The City of Cape Town’s Environmental Resource Management Department is pleased to note that its plans to re-establish a western leopard toad breeding site in the Kommetjie area have borne fruit and appeals to the public for its support in protecting this species.
Media release: 7 Dec 2012
In April 2012, the City of Cape Town initiated a restoration project at Skilpadsvlei, Kommetjie, which has enjoyed the support of many crucial partners.
The historic wetland area on Erf 3719, Kommetjie, was drained and filled in during the 1940s. With the infilling of the main water body, the only known breeding site for the endangered western leopard toad (Amietophrynus pantherinus) within the Kommetjie area was lost.
The City of Cape Town provided funding for a phased rehabilitation project to re-establish the breeding site for the western leopard toad and to improve the natural open space for public enjoyment, as well as to restore the ecological functioning of the system. Excavations of the proposed breeding site commenced in April 2012, followed by a period during which water levels and water quality was monitored, informing further rehabilitation actions.
It was with great delight that western leopard toads were recorded at the new excavation during the very first breeding season in June 2012. An amplexus* pair was recorded during evening monitoring activities, and evidence of a successful breeding event was confirmed with the emergence of toadlets during the first week of November 2012.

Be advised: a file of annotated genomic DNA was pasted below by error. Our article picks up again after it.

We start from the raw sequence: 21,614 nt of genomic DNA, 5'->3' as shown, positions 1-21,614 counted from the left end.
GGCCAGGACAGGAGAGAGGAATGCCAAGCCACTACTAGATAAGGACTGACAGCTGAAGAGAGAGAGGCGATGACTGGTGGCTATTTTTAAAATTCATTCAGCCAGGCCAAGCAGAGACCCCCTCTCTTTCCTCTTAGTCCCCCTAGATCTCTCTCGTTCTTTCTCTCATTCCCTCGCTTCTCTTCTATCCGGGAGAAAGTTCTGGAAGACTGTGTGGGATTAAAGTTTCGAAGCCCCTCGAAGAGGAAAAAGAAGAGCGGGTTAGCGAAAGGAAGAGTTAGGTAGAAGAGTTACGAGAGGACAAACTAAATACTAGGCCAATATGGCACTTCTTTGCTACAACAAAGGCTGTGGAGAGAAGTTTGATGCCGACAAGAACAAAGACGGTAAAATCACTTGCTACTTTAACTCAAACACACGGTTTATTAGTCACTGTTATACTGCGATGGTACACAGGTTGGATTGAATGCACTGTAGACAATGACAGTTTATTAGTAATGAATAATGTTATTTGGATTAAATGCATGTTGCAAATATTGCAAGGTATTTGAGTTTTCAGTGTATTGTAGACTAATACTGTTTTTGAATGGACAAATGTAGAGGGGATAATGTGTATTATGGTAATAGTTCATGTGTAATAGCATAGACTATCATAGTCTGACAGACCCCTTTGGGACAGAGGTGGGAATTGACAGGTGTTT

Unfortunately the breeding season also saw two of the three adult toads that pioneered the way back to the restored breeding site being killed on the roads immediately adjacent to the wetland. This places a sad uncertainty around the breeding season for 2013 after the unexpected success in 2012.
The City would therefore like to appeal to all motorists and home owners/residents to be aware of these animals and drive carefully in the area.
For more information regarding the endangered western leopard toad please visit www.leopardtoad.co.za The website also provides guidance on how to make your garden toad-friendly and how a small garden pond could also become a breeding space for this endangered species.
* The mating position of frogs and toads, in which the male clasps the female about the back.
INTEGRATED STRATEGIC COMMUNICATION AND BRANDING DEPARTMENT
CITY OF CAPE TOWN